As I teach, I have to therefore avoid both the pitfalls of 'essentialism' and the dangers of claiming a global condition whose discerning feature is 'hybridity'. The central focus of this paper is precisely this. While steering clear of a position that seeks to essentialise cultures and overtly prioritise the western superior rational cultural stance, (the Huntington approach) I seek to argue that those who herald a global condition of hybridity inadvertently erases the explicit power dimension of a uni polar world. In explicating such a stance I explicitly seek in this paper to incorporate the politics of international relations into the purview of discussing culture. I also attempt to enunciate the developments in the last one decade or more that has been responsible for the ascendence of the concept of culture in both everyday and academic life, in both the national and in international context. This may help elucidate why 'culture' was of interest to my students in the classroom. Such an exposition of the social processes within which theoretical concerns arise and take shape is in keeping with the belief that a very central business of sociology is to be able to understand the emergence and development of concepts in a particular context on the one hand and their reception and reading in another world.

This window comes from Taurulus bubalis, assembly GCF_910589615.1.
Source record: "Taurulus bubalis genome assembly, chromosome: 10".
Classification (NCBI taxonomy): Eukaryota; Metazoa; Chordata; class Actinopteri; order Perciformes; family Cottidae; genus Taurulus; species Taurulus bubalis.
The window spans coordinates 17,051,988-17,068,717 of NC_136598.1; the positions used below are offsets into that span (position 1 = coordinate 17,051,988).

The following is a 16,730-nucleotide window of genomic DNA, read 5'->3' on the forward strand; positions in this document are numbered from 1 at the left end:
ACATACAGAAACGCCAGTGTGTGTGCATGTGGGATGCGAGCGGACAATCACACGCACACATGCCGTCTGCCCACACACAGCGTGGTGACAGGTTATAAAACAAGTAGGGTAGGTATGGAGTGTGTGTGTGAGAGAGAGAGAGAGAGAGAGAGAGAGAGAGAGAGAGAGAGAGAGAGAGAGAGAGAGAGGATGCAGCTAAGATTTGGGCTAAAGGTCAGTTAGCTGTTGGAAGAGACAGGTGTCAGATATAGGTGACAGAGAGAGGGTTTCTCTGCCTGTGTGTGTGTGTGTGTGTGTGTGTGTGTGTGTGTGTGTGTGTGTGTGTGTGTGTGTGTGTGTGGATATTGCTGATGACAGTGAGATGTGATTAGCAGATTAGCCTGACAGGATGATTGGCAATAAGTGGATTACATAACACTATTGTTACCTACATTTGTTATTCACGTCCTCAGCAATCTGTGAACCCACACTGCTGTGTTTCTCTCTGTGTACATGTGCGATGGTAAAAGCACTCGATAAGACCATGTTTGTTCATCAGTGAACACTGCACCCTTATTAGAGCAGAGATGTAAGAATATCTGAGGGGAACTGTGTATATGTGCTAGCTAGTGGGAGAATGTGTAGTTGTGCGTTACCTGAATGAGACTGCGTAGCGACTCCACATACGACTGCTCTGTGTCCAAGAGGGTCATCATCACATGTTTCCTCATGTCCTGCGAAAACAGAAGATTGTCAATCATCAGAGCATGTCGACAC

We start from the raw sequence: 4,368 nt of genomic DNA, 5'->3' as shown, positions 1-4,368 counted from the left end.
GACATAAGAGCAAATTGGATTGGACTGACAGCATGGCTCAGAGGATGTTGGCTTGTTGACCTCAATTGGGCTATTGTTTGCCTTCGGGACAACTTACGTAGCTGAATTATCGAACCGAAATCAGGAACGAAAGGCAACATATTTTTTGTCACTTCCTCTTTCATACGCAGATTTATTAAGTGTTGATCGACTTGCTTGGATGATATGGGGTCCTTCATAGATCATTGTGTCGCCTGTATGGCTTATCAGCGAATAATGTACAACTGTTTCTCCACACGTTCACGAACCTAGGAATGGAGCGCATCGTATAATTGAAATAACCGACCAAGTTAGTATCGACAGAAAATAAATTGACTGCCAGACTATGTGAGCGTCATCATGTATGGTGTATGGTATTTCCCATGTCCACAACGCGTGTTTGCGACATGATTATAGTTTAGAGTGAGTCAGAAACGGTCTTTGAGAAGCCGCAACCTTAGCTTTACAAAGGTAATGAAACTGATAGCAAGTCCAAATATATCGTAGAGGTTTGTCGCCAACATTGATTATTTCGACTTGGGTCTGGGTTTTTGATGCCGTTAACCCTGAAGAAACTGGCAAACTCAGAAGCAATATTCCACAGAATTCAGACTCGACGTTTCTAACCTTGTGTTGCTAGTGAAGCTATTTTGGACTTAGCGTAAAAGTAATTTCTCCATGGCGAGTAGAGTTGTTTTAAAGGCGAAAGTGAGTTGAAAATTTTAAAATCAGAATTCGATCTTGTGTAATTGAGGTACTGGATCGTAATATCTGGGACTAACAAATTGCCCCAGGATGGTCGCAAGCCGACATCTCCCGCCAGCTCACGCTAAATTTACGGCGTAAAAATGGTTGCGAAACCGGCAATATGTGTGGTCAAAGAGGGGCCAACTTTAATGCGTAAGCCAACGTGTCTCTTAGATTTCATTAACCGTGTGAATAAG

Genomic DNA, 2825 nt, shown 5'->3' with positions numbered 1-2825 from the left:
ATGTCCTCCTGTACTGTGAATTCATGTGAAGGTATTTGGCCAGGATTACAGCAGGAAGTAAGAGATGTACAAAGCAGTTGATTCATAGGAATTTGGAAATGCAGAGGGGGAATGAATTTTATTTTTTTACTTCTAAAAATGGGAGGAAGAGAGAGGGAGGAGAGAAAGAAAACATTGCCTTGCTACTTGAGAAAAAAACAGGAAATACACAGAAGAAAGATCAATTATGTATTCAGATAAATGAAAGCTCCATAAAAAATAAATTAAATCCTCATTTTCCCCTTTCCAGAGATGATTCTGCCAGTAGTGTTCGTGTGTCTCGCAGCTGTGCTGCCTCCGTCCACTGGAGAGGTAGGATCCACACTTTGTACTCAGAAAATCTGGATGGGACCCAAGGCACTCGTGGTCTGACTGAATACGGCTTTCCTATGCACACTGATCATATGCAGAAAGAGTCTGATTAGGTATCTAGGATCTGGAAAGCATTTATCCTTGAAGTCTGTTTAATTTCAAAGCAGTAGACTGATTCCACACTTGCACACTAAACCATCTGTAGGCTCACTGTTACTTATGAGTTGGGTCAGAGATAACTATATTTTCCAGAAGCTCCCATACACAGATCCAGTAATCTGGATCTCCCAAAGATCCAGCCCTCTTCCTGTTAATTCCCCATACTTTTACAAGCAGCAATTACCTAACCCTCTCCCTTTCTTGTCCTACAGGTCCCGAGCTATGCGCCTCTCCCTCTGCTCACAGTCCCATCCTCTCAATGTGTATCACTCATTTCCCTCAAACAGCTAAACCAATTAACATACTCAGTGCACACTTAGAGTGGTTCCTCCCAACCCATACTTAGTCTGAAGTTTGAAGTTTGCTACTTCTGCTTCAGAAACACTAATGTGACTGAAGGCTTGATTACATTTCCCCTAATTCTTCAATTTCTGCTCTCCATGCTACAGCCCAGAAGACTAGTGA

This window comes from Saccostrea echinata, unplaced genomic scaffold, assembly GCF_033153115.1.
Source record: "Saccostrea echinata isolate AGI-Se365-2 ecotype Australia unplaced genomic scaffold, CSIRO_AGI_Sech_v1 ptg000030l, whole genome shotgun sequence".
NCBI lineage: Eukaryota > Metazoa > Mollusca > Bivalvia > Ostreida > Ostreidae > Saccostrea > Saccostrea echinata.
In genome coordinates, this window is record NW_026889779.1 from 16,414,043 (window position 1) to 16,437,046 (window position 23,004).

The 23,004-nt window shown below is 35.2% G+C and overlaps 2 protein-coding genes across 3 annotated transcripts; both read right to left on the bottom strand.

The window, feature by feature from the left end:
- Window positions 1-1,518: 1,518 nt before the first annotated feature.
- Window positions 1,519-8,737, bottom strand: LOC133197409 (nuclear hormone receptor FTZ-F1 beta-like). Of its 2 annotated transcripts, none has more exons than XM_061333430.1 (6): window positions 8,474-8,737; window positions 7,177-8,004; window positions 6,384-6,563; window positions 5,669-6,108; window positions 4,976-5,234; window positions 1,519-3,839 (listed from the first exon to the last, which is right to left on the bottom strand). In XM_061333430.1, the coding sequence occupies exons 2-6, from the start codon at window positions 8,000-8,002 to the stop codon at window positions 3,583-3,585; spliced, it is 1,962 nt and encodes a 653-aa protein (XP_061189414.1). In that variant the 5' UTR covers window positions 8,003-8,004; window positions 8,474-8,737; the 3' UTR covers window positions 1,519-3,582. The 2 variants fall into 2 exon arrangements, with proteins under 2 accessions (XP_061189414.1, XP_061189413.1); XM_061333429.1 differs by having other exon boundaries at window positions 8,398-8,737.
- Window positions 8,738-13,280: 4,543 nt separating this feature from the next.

The global visibility of culture
My pedagogic quest alone however was not responsible for my desire to delve into to the academic intricacies of culture. For something else was happening around in the world and therefore in my classroom roughly around the same time I started teaching in JNU, the beginning of 1990. The Soviet Union and the 'socialist' world in East Europe had a dramatic fall. Marxism as a theoretical possibility was under attack. It seemed to make sense that it is culture that needs attending to, not classes and production relations. Ethnic identities, religious and resurgent national cultural identities were emerging world over. The Dalit movement was growing in India. Backward castes were increasingly making their economic and political presence felt. We had the announcement of the Mandal Commission and further assertions of caste identities. We also had an ascendent Bharatiya Janata Party rising on the crest of Hindu cultural nationalism and taking on the mantle of projecting a Hindutva version of unified Indian nationalism - one country, one culture.